Digital currencies are an inevitable future. For instance, in early November 2021 the total market capitalization of cryptocurrencies peaked at $3.1 trillion before falling back to $2.3 trillion by the end of the year. Therefore, it is crucial to build proper and well targeted regulations for digital assets such as crypto currencies.
The ‘’Responsible Financial Innovation Act’’ (the “RFIA”) or known as the “Lummis Gillibrand Crypto Bill” is a recently introduced legislative proposal to build the US regulatory framework for cryptocurrencies like Bitcoin.
If passed into law it could reshape the crypto market as it provides more clarification of definitions, taxation of digital assets, regulatory body authoritative powers allocation payment stable-coins, responsible consumer protection and so on.
For tax treatment:
Recognition of crypto as an asset class and combined with clarity on taxation are necessary pillars for reshaping the crypto market.
Before the legislative proposal:
- Digital asset miners fall under the broad and unclear definition of “broker” and they are subject to Internal Revenue Service (IRS) tax reporting requirements.
- The IRS asserts that by performing Proof of Work validation services, the fees that miners receive in virtual currency units are ordinary taxable income at the fair market value as of the date they receive the units
- The US government has been silent on the tax treatment of staking activities that support blockchain networks or verify payments.
After the legislative proposal:
- The definition of “broker” is re-defined and provides a clear definition thus taxation treatment for digital assets will be different.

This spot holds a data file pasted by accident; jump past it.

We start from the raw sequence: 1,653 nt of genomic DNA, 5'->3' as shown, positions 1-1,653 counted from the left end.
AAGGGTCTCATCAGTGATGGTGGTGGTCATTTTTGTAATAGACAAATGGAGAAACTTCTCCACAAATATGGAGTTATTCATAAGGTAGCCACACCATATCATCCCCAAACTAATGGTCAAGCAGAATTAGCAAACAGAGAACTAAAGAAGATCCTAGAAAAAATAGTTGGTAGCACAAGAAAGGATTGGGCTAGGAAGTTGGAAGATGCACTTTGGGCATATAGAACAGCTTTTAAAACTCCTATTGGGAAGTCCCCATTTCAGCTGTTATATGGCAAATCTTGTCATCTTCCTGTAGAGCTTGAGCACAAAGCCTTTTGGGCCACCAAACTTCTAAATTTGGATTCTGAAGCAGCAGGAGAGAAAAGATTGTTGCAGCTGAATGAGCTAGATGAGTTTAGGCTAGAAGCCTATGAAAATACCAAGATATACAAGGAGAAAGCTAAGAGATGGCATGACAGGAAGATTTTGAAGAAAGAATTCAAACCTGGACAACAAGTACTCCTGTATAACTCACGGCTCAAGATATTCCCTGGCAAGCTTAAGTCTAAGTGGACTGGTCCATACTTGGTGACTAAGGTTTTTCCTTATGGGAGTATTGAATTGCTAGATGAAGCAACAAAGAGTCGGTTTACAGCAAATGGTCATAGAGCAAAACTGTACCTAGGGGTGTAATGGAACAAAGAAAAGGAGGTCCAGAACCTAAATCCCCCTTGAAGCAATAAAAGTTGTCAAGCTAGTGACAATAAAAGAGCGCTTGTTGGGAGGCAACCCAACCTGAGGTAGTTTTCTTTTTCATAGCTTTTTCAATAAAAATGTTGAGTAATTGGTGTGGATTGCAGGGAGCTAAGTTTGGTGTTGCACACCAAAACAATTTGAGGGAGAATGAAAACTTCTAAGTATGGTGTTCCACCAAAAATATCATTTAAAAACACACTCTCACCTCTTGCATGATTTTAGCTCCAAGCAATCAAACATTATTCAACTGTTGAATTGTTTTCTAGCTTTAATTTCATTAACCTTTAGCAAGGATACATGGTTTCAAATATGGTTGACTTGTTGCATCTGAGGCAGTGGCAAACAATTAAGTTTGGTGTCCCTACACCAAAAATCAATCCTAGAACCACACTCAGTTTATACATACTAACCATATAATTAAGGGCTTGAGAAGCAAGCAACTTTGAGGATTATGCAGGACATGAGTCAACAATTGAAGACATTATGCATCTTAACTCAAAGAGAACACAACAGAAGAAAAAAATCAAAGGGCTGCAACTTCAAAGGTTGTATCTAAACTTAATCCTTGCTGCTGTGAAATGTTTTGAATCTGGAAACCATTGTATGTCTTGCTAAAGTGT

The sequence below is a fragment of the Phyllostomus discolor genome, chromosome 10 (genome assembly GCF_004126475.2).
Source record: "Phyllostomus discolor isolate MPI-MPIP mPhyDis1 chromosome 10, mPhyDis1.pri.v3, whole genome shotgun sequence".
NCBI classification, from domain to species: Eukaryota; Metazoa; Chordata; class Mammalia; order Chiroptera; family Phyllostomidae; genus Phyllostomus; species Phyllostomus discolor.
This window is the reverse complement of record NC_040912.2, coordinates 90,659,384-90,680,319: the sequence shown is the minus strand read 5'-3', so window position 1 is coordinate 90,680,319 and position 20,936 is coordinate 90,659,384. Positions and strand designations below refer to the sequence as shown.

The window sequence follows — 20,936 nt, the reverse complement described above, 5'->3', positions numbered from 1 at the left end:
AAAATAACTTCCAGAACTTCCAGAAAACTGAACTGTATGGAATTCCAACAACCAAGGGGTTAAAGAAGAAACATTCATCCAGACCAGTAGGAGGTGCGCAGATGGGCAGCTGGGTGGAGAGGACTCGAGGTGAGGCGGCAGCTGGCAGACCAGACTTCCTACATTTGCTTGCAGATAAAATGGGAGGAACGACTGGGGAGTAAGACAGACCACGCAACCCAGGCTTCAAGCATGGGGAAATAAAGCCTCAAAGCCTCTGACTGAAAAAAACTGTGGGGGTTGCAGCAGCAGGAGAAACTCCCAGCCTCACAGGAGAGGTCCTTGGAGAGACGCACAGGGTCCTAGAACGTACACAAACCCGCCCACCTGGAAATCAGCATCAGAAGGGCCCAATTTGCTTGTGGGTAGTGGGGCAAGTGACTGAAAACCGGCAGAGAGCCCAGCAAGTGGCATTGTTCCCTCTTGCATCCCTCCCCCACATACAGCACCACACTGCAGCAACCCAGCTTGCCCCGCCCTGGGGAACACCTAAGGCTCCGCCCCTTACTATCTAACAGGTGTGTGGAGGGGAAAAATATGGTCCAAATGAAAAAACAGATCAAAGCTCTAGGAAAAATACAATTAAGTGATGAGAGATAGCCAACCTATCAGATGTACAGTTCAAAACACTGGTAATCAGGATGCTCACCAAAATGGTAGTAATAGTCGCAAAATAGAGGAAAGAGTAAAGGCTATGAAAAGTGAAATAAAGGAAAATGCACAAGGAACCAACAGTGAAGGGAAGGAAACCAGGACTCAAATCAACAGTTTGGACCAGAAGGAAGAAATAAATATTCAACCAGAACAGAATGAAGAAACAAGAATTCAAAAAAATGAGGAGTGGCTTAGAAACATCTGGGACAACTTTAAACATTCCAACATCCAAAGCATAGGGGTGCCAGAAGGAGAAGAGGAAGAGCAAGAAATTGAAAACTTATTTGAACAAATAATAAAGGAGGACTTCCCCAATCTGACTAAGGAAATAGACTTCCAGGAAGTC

- Cryptocurrency miners defer taxes with respect to such activities until those assets are disposed of.
- Requires more transparency and information on virtual currency transactions while implementing a de minimize rule to exclude gains or losses from cryptocurrency transactions subject to certain conditions.
Comparison of current Mongolian Law on Virtual Asset Service Providers (VASPs) and the “RFIA”:
- Taxation of digital assets has not been clarified in VASP Law except that virtual asset service providers are exempted from value-added tax (VAT).
- The General Tax Authority claimed they will regard any income derived from the vaguely defined Virtual Assets shall be considered an intangible asset and thus will be subject to related income tax, plus VAT.
- The possibility of over-taxation issues or confusion to the VA service providers in Mongolia
- The VASP law itself does not require VASPs to have initial, ongoing disclosure to the official body of the government, thus it is highly recommended to have a disclosure requirement to FRC or any other related official government body.
In brief, although the current legislation on VASP provides a general legal framework for virtual/digital asset service providers in Mongolia however, definitions are vague which can cause uncertainty and confusion. Therefore, Mongolian regulators can use the RFIA as guidance for future amendments to the current legal framework.